By Cindi John
BBC News Online community affairs reporter
Jerry Yawe has more reason than most to hope there will be positive results from a highly critical report on the Metropolitan Police's use of stop and search.
Jerry Yawe: Would like police to be "more courteous"
Jerry, from Lambeth in south London, told BBC News Online that police officers first started to stop him in the street from a very early age.
"I got stopped and searched repeatedly when I was still going to secondary school. Now it's very intimidating for an 11, 12 or 13 year old to be stopped on the street to be stopped by people twice their size and age," he says.
The south Londoner believes the reason why he was stopped so frequently was purely because of race. And he says the behaviour of some police officers reinforces negative images of them among young, black men.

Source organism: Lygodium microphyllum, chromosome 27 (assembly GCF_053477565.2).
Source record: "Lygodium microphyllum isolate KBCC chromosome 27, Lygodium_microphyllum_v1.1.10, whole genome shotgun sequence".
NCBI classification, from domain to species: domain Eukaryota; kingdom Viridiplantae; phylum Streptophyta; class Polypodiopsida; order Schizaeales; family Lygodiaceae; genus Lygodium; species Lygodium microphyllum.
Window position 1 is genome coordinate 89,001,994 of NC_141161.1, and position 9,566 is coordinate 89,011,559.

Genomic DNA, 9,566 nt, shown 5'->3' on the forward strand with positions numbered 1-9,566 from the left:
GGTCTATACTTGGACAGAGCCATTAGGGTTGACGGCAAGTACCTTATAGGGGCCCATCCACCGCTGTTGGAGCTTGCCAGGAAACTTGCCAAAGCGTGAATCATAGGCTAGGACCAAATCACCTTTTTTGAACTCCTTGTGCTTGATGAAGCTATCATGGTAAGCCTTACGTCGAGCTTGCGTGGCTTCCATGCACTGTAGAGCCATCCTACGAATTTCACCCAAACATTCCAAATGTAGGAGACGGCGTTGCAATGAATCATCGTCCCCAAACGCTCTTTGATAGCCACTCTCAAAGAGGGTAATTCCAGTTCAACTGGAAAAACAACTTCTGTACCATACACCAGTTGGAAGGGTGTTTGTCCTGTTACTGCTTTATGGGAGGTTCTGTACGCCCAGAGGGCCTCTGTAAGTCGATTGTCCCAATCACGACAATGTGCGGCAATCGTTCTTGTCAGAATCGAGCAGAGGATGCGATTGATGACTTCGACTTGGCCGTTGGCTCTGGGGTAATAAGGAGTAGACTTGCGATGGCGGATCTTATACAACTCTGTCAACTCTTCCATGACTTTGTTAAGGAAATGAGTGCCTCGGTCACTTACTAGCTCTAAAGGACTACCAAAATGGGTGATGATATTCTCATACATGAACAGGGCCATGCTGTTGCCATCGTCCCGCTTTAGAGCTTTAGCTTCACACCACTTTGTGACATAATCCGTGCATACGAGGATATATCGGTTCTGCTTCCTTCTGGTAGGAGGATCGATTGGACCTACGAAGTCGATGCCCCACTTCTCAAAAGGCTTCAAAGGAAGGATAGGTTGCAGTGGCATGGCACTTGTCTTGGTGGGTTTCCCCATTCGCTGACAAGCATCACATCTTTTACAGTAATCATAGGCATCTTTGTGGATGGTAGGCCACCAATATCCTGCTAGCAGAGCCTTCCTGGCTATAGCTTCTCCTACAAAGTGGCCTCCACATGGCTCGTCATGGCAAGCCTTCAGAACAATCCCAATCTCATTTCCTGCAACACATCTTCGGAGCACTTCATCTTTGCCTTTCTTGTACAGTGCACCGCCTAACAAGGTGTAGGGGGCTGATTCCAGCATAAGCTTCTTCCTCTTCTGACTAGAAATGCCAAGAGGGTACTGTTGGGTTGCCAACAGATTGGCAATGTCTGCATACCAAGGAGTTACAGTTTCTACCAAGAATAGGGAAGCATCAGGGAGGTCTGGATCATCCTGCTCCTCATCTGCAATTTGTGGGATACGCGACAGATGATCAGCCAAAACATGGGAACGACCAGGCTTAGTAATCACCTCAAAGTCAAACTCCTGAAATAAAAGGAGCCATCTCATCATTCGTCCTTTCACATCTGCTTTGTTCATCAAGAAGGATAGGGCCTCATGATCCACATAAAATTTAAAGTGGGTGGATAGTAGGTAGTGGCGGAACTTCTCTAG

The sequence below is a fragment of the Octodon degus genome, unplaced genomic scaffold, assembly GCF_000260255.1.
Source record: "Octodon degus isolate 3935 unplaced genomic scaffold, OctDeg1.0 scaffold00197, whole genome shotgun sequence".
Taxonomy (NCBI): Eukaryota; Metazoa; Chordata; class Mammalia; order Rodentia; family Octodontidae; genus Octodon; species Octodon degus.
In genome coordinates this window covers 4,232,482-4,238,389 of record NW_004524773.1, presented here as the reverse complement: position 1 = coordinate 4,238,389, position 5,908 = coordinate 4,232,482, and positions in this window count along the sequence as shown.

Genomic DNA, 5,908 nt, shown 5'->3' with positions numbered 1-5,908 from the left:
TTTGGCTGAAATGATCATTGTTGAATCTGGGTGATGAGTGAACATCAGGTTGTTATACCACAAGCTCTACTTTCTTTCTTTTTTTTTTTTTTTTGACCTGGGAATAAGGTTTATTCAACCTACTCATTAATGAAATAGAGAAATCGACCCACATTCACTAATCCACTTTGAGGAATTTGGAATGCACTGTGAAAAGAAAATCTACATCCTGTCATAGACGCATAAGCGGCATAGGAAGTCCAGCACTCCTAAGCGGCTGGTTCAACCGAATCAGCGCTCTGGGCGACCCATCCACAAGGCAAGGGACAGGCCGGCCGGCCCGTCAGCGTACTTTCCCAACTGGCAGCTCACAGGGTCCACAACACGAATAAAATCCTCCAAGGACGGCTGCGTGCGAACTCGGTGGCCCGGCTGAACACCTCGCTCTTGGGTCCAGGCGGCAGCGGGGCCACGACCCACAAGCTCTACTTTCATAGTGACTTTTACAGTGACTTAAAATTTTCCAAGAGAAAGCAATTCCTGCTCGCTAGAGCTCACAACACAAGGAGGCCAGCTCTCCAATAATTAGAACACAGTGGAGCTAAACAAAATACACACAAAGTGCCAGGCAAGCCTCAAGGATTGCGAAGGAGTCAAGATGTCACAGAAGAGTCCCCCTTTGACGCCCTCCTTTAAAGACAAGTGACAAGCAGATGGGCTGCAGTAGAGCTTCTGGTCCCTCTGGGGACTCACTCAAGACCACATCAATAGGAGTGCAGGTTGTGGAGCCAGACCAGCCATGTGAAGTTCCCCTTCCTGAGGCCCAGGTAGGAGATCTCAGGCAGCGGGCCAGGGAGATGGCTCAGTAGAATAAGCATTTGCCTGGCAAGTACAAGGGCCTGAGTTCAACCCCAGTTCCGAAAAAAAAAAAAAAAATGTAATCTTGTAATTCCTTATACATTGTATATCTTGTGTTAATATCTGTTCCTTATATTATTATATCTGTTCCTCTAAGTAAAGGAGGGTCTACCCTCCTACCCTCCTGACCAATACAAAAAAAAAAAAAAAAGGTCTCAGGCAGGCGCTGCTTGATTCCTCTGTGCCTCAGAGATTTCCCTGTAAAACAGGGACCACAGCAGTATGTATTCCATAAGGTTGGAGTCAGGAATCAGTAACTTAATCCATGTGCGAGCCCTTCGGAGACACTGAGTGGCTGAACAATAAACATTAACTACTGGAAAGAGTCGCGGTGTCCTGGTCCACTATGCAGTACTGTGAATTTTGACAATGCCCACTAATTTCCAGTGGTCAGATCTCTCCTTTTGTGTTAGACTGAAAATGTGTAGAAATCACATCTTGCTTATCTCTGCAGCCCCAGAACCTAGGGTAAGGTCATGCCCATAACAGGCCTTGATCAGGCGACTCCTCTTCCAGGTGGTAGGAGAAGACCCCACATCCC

"When they act in an aggressive manner it can really affect the way you view those kinds of people, especially if they're in uniform."
Jerry is among a number of young people from Lambeth Youth Council who gave evidence to the Metropolitan Police Authority's scrutiny panel on stop and search which produced Thursday's report.
He says young people in Lambeth feel that stop and searches should done in a more courteous manner.
Black men are increasingly likely to be stopped and searched
"They understand that criminals have to be stopped but at the same time everyone wants to be treated with respect, regardless of their age or how they may look or even how the media profiles them.
"My experiences with stop and search haven't been good at all and that's one of the reasons I joined Lambeth Youth Council to really try and make a difference, instead of just complaining."
Lambeth Youth Council advises young people on a number of issues including stop and search.
Its members work with local police officers and young people to try to make stop and searches less confrontational.
The project also informs young people about their rights when being stopped and searched.